The BBC didn't plan Youview to become a competitor to Sky in paid-tv. They feared, in a fragmented landscape, BSkyB could use their install base and financial clout, to become the defacto standard for IPTV in the UK.
Until a few years ago, Joe Bloggs seemed to believe that you had to pay BSkyB to receive Satellite. You didn't, but people would still buy a subscription to watch the free channels. Or you would have to buy a sub to get access to a decent PVR with 7 day EPG. It took the BBC & Co launching freesat to finally fix the issue.
I believe Youview was born out of the same mindset, but rather than trying to fix a broken ecosystem, make the right one from the start. That BT and TalkTalk have been able to use Youview so successfully is a consequence of the fact they got it right in making the platform workable for both free and paid content. The TV brands are still dicking around with incomplete propriety systems that fail to offer the full menu, and Sky would try to lock everything in to a sub only ecosystem.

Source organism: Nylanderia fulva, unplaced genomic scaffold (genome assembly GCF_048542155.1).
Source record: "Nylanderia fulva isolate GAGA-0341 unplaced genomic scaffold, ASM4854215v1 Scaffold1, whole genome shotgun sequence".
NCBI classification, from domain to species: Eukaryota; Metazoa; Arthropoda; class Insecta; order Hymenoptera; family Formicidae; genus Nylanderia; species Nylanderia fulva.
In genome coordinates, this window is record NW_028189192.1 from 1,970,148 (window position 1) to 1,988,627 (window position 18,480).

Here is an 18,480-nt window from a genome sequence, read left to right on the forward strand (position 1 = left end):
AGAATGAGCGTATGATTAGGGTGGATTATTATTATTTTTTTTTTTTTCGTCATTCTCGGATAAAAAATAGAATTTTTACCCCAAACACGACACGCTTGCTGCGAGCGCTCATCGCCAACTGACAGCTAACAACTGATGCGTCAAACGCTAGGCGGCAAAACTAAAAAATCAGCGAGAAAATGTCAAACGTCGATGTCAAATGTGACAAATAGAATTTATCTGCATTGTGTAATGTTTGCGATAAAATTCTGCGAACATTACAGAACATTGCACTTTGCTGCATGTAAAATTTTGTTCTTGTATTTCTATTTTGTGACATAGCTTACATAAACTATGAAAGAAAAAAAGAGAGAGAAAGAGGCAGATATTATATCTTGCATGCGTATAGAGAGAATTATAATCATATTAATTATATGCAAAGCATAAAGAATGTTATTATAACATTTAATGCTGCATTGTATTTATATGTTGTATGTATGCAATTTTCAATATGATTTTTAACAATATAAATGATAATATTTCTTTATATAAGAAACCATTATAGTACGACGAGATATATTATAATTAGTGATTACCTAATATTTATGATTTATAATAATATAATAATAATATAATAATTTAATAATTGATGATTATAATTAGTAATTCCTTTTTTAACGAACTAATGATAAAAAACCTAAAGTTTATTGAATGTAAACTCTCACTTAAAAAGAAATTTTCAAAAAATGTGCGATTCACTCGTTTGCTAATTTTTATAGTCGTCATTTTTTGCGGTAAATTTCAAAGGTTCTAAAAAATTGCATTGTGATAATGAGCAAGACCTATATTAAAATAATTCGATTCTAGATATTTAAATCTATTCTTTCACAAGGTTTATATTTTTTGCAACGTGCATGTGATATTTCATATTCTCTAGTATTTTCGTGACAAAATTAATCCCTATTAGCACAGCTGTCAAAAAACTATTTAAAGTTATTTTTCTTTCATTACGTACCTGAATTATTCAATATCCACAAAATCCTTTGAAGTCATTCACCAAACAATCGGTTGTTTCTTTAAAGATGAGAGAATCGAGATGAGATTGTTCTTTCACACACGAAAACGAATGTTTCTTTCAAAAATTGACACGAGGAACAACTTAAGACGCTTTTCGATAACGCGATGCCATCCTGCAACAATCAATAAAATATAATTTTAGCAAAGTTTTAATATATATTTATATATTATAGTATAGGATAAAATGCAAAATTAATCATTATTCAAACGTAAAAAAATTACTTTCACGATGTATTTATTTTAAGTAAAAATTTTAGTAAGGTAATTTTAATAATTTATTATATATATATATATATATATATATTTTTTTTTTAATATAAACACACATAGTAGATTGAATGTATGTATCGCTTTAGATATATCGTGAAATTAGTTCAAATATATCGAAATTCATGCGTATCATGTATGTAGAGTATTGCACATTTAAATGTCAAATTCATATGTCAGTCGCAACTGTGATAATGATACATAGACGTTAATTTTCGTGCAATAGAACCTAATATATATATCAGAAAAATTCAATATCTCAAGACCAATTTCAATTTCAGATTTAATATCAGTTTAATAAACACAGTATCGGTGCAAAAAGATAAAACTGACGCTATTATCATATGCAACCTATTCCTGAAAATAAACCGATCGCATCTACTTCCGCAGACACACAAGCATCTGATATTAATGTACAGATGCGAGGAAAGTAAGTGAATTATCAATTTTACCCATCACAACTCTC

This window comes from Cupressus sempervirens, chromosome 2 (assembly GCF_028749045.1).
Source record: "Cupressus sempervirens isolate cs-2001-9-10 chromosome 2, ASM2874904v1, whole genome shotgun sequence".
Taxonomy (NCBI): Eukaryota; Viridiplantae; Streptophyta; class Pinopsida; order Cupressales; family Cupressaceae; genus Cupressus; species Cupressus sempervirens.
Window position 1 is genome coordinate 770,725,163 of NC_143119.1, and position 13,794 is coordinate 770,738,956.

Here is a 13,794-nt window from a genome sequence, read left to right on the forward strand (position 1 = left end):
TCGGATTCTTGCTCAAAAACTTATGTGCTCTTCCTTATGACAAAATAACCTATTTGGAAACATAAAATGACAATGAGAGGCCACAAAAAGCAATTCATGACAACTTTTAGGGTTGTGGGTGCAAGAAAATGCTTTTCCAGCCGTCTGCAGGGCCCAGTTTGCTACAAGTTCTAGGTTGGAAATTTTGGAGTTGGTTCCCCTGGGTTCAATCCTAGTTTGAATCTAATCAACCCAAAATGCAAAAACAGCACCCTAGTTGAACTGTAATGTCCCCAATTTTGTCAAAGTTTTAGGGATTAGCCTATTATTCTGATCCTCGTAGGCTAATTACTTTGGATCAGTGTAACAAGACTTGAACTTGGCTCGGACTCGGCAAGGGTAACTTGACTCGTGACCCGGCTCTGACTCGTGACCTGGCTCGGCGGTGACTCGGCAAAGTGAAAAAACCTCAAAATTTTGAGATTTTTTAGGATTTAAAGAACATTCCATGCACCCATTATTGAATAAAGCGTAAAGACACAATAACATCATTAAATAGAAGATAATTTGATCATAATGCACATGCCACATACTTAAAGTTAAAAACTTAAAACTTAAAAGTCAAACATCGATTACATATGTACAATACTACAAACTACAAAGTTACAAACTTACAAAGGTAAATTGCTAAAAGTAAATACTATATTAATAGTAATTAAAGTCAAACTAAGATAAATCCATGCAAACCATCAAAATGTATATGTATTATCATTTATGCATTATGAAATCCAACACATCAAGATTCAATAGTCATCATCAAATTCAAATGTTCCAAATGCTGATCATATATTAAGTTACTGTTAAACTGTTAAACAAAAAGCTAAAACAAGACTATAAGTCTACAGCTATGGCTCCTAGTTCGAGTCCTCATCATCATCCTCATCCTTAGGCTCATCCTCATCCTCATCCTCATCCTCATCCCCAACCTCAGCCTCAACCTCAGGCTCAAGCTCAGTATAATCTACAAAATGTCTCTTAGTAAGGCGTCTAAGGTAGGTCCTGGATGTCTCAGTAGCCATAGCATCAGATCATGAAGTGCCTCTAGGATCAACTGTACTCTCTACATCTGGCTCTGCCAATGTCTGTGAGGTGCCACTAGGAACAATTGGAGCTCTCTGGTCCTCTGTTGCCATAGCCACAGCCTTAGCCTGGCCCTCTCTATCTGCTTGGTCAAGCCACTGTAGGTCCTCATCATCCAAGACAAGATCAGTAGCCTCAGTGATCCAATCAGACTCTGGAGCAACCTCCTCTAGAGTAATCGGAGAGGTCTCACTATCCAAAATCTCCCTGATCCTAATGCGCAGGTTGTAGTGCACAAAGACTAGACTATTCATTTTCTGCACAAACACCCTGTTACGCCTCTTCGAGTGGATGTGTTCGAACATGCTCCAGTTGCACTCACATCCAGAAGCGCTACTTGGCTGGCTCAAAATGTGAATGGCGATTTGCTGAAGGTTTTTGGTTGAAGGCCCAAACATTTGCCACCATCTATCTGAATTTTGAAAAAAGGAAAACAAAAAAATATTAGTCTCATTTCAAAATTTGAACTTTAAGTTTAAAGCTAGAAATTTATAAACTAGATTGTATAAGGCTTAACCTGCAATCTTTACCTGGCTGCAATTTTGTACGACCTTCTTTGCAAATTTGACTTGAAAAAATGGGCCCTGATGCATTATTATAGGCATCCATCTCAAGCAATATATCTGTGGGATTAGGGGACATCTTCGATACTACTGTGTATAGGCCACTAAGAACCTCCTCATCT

People talk about BT and TalkTalk hijacking Youview, but they've ensured it short-term success and in turn that actually benefits those after free IPTV. The boxes aren't cheap but the BT/TT sales will help obtain economies of scale, supply a second-hand market and maximise the chance of other content providers joining the system.
The area where Youview does need criticism is failing to get any of the TV manufactures on-board. IMO due to being too strict about the Youview experience and not coming up with a version of the specs that the TV companies can bolt on to a TV.